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Pietrzak-Franger, Monika: "Envisioning the Ripper’s Visions. Adapting Myth in Alan Moore and Eddie Campbell’s From Hell." In: Neo-Victorian Studies 2.2 (2009/2010), S. 157–185, <http://www.neovictorian ... er%20with%20CAUTION.pdf> (Zugriff: 17. Sept. 2013) 
Added by: joachim (17 Sep 2013 15:18:17 UTC)   Last edited by: joachim (17 Sep 2013 17:16:35 UTC)
Resource type: Web Article
Languages: englisch
Peer reviewed
BibTeX citation key: PietrzakFranger2009/2010
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Categories: General
Keywords: "From Hell", Adaption, Campbell. Eddie, Großbritannien, Kriminalcomics, Metaisierung, Moore. Alan
Creators: Pietrzak-Franger
Collection: Neo-Victorian Studies
Views: 3/147
Views index: 5%
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Attachments   URLs   http://www.neovict ... with%20CAUTION.pdf
Abstract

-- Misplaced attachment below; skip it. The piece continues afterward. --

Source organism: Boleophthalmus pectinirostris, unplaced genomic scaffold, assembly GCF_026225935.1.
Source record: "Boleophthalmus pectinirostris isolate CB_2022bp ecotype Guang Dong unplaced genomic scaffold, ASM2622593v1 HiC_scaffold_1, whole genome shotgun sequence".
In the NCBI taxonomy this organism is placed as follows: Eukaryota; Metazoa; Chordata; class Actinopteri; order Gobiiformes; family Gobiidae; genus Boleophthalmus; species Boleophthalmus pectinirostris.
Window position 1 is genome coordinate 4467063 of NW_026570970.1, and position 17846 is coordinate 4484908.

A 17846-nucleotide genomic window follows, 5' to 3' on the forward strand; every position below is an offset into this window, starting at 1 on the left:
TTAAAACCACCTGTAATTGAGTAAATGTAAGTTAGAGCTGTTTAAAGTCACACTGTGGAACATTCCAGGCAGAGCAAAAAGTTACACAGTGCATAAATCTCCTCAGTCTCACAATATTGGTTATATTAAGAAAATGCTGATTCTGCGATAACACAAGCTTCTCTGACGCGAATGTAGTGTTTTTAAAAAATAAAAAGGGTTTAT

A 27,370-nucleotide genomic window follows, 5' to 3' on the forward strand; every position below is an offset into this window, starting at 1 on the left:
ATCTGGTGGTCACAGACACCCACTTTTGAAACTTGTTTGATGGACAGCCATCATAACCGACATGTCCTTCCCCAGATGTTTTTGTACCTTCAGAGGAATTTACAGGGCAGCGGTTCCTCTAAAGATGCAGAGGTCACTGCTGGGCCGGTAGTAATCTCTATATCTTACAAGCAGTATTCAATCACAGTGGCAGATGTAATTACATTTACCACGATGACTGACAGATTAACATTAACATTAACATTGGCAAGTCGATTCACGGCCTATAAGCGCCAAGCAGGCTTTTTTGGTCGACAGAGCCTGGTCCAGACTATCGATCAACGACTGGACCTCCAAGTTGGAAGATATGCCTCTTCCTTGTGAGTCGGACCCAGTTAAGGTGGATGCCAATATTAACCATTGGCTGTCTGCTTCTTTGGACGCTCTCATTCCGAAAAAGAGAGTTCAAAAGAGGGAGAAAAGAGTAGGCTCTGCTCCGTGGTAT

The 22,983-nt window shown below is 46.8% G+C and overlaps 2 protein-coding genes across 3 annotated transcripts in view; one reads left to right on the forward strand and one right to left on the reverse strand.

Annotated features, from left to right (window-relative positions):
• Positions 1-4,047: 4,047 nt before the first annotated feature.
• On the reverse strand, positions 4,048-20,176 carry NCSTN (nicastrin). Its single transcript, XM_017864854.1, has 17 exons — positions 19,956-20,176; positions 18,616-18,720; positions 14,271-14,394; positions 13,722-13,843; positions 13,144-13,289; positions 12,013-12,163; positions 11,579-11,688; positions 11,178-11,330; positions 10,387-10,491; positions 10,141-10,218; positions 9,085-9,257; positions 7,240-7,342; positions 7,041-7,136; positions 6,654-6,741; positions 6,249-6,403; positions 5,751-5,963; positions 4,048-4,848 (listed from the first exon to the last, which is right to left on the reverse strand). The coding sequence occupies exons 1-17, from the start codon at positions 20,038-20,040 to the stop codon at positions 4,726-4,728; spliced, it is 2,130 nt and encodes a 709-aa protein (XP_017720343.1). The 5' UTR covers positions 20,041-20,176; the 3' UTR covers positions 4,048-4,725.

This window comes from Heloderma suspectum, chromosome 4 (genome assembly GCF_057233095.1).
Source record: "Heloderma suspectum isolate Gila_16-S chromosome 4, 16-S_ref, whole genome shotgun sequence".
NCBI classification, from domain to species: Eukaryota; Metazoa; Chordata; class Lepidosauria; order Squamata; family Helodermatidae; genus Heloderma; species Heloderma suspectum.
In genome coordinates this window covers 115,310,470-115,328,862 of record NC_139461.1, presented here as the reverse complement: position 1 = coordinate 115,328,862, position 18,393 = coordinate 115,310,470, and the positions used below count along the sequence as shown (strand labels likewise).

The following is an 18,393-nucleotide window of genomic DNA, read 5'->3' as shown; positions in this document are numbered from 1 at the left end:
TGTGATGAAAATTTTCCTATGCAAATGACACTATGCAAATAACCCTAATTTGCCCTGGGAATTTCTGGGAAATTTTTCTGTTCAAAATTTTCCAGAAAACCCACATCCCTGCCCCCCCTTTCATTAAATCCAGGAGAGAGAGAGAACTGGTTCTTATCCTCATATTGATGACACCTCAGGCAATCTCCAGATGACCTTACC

The ongoing fascination with Jack the Ripper stems from the mystery that surrounds him – from the only fact that is unquestionable about him – his invisibility. Taking Alan Moore and Eddie Campbell’s graphic novel From Hell (1989-1998) as an example, this article will reread Jack the Ripper in the context of the paradoxical intertwining of his physical absence and medial overrepresentation as formative of the Ripper myth and the significance of vision to his subsequent adaptations and appropriations. It argues that, on a metalevel, From Hell uses the myth of the 19th century serial killer as a space where broader issues of adaptation and post-Victorian engagement can be revealed, theorised, and commented upon. Reread in terms of metadaptation, the graphic novel foregrounds our own position vis-à-vis the Victorians, and points to the utility of the adaptive framework to neo-Victorian preoccupations.
  
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